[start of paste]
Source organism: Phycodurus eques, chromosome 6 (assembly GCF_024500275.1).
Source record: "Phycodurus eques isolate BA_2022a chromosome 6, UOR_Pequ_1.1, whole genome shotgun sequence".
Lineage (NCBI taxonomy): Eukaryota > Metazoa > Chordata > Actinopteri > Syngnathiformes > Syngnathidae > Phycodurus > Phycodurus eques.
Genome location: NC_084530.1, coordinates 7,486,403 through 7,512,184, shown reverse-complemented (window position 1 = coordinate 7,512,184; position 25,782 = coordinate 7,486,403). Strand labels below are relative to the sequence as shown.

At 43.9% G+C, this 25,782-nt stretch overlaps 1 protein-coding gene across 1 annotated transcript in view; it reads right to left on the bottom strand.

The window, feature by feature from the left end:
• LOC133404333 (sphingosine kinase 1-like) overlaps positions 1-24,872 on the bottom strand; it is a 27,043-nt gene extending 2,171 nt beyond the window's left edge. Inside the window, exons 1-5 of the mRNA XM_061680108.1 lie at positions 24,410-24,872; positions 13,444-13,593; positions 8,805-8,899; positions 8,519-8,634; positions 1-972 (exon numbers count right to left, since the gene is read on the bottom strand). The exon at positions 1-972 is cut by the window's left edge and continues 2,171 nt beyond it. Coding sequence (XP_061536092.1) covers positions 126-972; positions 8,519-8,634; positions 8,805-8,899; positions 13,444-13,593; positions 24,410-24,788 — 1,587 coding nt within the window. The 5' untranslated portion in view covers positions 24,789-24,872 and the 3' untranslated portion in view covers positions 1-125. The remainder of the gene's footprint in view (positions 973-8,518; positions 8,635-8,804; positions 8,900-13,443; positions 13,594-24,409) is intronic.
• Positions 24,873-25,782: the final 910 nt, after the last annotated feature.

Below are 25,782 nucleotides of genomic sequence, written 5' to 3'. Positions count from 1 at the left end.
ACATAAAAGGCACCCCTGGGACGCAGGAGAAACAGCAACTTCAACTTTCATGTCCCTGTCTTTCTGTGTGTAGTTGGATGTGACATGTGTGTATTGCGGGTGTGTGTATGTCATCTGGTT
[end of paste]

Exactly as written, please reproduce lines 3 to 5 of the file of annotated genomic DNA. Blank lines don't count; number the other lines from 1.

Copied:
Lineage (NCBI taxonomy): Eukaryota > Metazoa > Chordata > Actinopteri > Syngnathiformes > Syngnathidae > Phycodurus > Phycodurus eques.
Genome location: NC_084530.1, coordinates 7,486,403 through 7,512,184, shown reverse-complemented (window position 1 = coordinate 7,512,184; position 25,782 = coordinate 7,486,403). Strand labels below are relative to the sequence as shown.

At 43.9% G+C, this 25,782-nt stretch overlaps 1 protein-coding gene across 1 annotated transcript in view; it reads right to left on the bottom strand.